By 2022 the U.S. is projected to need 1.4 million new programmers, but at the current rate only 400,000 IT grads will emerge to fill them. How America tackles this disparity will help determine its ongoing global competitiveness and the economic success of all Americans. Codecademy has developed innovative training tools, and the White House is turning to this issue with great urgency. In this session from our Sept. 16 Techonomy Detroit conference, Techonomy's David Kirkpatrick talks to Brian Forde of the White House Office of Science and Technology Policy and Codecademy CEO Zach Sims about how to close the looming skills gap.   More

Jobs Techonomy Events

Was It Just a Dream?

The American Dream—that hard work could lead anyone to prosperity, success and upward mobility—feels increasingly irrelevant for a growing and frighteningly large group of Americans. What will people do to attain economic and social security? Will the middle class survive? What new policies and strategies could we devise to help keep the American Dream alive? Carol Goss of Harvard's Advanced Leadership Initiative, Indiegogo's Danae Ringelmann, Elizabeth Shuler of the AFL-CIO, and Philip Zelikow of the Markle Foundation tackled these and other questions in a discussion moderated by David Kirkpatrick that kicked off our Sept. 16 Techonomy Detroit conference.   More

Government Jobs Techonomy Events

Why Institutions Need to Wake Up to a New American Dream

(From left) David Kirkpatrick, Carol Goss, Danae Ringelmann, Elizabeth Shuler, and Philip Zelikow

Philip Zelikow says we’re on the cusp of a change “comparable to 1880 or 1890 when the economy was about to fundamentally transform. This should be a really bright era.” Yet Gallup polls show that Americans are more pessimistic about the future than ever. And even a Techonomy panel discussion offered a less-than-optimistic view of the future for the middle class.   More

Cities Jobs Techonomy Events

Techonomy Detroit 2014: Full Video

Techonomy Detroit brings together leaders and thinkers from business, technology, government, and academia to better understand how to move the U.S., and the world, into an urbanized, technologized, inclusive future. Detroit’s travails symbolize issues faced by many American cities and to some extent the entire country. But this is also a city energetically seeking to revive itself. The birthplace of assembly-line manufacturing and technologized transportation, Detroit was once the innovation engine of the U.S. economy. There is no better place for a conversation on how our national priorities must change in a technologized economy.   More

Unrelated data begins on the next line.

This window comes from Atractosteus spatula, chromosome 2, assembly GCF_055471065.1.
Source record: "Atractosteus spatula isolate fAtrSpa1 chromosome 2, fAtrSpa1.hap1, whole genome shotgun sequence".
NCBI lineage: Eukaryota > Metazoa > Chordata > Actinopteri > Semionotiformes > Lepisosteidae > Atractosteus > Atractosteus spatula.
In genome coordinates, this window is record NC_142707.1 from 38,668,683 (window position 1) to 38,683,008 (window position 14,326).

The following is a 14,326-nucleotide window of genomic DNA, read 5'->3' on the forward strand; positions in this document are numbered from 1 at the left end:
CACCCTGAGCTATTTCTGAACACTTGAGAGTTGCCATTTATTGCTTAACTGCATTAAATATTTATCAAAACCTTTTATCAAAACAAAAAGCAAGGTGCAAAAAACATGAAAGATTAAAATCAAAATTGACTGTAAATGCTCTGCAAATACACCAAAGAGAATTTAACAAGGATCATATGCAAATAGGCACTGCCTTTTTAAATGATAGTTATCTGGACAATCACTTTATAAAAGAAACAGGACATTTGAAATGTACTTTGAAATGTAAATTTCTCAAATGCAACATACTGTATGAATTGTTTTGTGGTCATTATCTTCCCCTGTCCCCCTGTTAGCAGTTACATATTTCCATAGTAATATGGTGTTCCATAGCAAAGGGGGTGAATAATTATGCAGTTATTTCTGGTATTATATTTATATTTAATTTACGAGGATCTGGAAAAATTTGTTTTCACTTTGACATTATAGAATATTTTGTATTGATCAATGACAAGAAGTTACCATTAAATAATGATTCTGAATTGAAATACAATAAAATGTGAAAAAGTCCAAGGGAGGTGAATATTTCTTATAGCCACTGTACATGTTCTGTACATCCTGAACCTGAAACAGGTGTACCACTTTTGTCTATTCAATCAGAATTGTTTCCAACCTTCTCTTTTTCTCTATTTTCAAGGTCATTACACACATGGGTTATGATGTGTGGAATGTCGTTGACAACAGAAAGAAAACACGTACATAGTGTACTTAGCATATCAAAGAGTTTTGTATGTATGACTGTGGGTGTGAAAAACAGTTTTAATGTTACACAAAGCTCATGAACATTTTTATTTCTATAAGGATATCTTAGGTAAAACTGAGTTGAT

Jobs

Rebuilding the American Dream in a Global, Networked Economy

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Despite strides in jobs and the economy, Americans remain pessimistic about their future, according to a recent Wall Street Journal/NBC News poll. Three-quarters of respondents said that they are not confident that their children’s generation will be better off than their own. More than half reportedly believe that a growing income gap between the rich and poor undermines the American dream. The fact is that technology and globalization are changing our way of life. While enriching us in many ways, these transformative forces have eliminated secure jobs and eroded economic security for millions.   More

Jobs Manufacturing

People Are Still More Adaptable Than Robots

The Baxter robot from Rethink Robotics may not displace as many middle-class jobs as feared.

The media and pundits have exaggerated the threat robots present to human workers' livelihood, claims labor market scholar David Autor. Reporting on ideas Autor presented at a recent bankers' conference, New York Times writer Neil Irwin sums up the argument: "Even as computers have gotten better at rote tasks, they have progressed far less in applying common sense."   More

Jobs

eBay’s Devin Wenig on Tech’s Destruction … and Humanism

"While tech is sometimes thought of as a sector or a niche, it's increasingly clear that tech is the economy and tech is the transformative force," says Devin Wenig, president of eBay's global e-commerce business. As tech reinvents industries, jobs, and processes, and changes how people work and act, companies that want to succeed must learn to accept creative destruction. "Any time you go through a disruption, you end up with winners and losers," said Wenig, who joined us at a Techonomy dinner salon in San Francisco. "But I do believe it's a positive-sum game," he added. And he says that in this game, humans, not just machines, are winning. "I don't think the world coming is all full of drones and robots.... It can be amazingly humanistic," Wenig said.   More

Jobs

Is Inequality an Unavoidable Consequence of Innovation?

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The economics of innovation and its impact on society was the theme of the annual economists' pow-wow in Toronto last weekend, the Institute for New Economic Thinking conference. And there was no presumption that it is, on the whole, a plus. Authoritative speakers at the three-day conference included former U.S. Treasury Secretary Larry Summers, Nobel laureates Joseph Stiglitz and James Heckman, former co-CEO of Research In Motion Jim Balsillie, and Bank of England Chief Economist Andy Haldane. But the event's opening keynote featured a panel of experts who explored the duality inherent in innovations that create new inventions, products, sources of demand, and markets while simultaneously imposing job losses and "significant distributional consequences for society."   More

Bio & Life Sciences Government Jobs

Techonomic Top 5: Federal Inefficiency, Chromosome Breakthrough, Virtual Employers, and More

Andrew Hessel (l) with Stewart Brand and Eri Gentry at Techonomy 2013 in Tucson, Ariz.

Every week we spotlight techonomic happenings on the Web and beyond, picking people, companies, and trends that exemplify tech’s ever-growing role in business and society. Here’s what’s got our attention.   More

Jobs

The Online, Freelance, Globalizing World of Work

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The monthly ups and downs of American employment as recorded by the Department of Labor don’t track the full story of modern jobs. The agency doesn’t take into account U.S. freelancers. This is a major omission. There are 70 percent more self-identified independent or freelance workers (17.7 million) than unemployed professionals (10.5 million). While the most recent report eased concerns about the jobless growth (the economy added 175,000 new jobs this February), we will continue to see the transformation of the way we work and hire. Many of today’s traditional office jobs will soon be a relic of the 20th century.   More